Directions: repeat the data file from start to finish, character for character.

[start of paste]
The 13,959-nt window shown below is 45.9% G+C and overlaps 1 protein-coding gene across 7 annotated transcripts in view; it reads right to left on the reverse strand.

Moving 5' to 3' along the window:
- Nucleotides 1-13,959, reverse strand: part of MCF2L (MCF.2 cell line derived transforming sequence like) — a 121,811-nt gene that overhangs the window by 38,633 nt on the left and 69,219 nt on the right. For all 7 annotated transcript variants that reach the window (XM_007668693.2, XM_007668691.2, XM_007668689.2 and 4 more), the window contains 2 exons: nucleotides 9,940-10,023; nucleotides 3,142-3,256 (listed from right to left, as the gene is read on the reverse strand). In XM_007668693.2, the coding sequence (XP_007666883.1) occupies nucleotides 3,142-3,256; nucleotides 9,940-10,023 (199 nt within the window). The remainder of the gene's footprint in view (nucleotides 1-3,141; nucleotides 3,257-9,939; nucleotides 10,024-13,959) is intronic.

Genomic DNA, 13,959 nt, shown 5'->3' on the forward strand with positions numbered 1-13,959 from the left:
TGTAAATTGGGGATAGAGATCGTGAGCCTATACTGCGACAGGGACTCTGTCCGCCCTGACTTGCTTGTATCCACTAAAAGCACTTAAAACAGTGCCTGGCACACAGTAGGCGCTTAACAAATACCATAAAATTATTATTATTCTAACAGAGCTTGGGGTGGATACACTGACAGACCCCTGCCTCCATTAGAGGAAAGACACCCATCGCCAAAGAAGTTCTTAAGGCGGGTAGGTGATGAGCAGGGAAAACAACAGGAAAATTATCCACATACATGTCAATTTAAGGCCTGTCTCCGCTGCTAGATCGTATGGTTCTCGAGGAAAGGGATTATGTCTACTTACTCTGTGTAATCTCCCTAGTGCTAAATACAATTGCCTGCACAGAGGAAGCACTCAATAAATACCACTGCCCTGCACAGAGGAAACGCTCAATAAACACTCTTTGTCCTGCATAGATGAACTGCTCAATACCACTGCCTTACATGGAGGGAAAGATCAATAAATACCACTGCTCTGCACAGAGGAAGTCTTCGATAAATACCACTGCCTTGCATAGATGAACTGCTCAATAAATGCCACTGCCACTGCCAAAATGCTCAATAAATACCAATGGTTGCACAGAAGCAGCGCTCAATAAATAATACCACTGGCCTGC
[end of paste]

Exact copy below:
The 13,959-nt window shown below is 45.9% G+C and overlaps 1 protein-coding gene across 7 annotated transcripts in view; it reads right to left on the reverse strand.

Moving 5' to 3' along the window:
- Nucleotides 1-13,959, reverse strand: part of MCF2L (MCF.2 cell line derived transforming sequence like) — a 121,811-nt gene that overhangs the window by 38,633 nt on the left and 69,219 nt on the right. For all 7 annotated transcript variants that reach the window (XM_007668693.2, XM_007668691.2, XM_007668689.2 and 4 more), the window contains 2 exons: nucleotides 9,940-10,023; nucleotides 3,142-3,256 (listed from right to left, as the gene is read on the reverse strand). In XM_007668693.2, the coding sequence (XP_007666883.1) occupies nucleotides 3,142-3,256; nucleotides 9,940-10,023 (199 nt within the window). The remainder of the gene's footprint in view (nucleotides 1-3,141; nucleotides 3,257-9,939; nucleotides 10,024-13,959) is intronic.

Genomic DNA, 13,959 nt, shown 5'->3' on the forward strand with positions numbered 1-13,959 from the left:
TGTAAATTGGGGATAGAGATCGTGAGCCTATACTGCGACAGGGACTCTGTCCGCCCTGACTTGCTTGTATCCACTAAAAGCACTTAAAACAGTGCCTGGCACACAGTAGGCGCTTAACAAATACCATAAAATTATTATTATTCTAACAGAGCTTGGGGTGGATACACTGACAGACCCCTGCCTCCATTAGAGGAAAGACACCCATCGCCAAAGAAGTTCTTAAGGCGGGTAGGTGATGAGCAGGGAAAACAACAGGAAAATTATCCACATACATGTCAATTTAAGGCCTGTCTCCGCTGCTAGATCGTATGGTTCTCGAGGAAAGGGATTATGTCTACTTACTCTGTGTAATCTCCCTAGTGCTAAATACAATTGCCTGCACAGAGGAAGCACTCAATAAATACCACTGCCCTGCACAGAGGAAACGCTCAATAAACACTCTTTGTCCTGCATAGATGAACTGCTCAATACCACTGCCTTACATGGAGGGAAAGATCAATAAATACCACTGCTCTGCACAGAGGAAGTCTTCGATAAATACCACTGCCTTGCATAGATGAACTGCTCAATAAATGCCACTGCCACTGCCAAAATGCTCAATAAATACCAATGGTTGCACAGAAGCAGCGCTCAATAAATAATACCACTGGCCTGC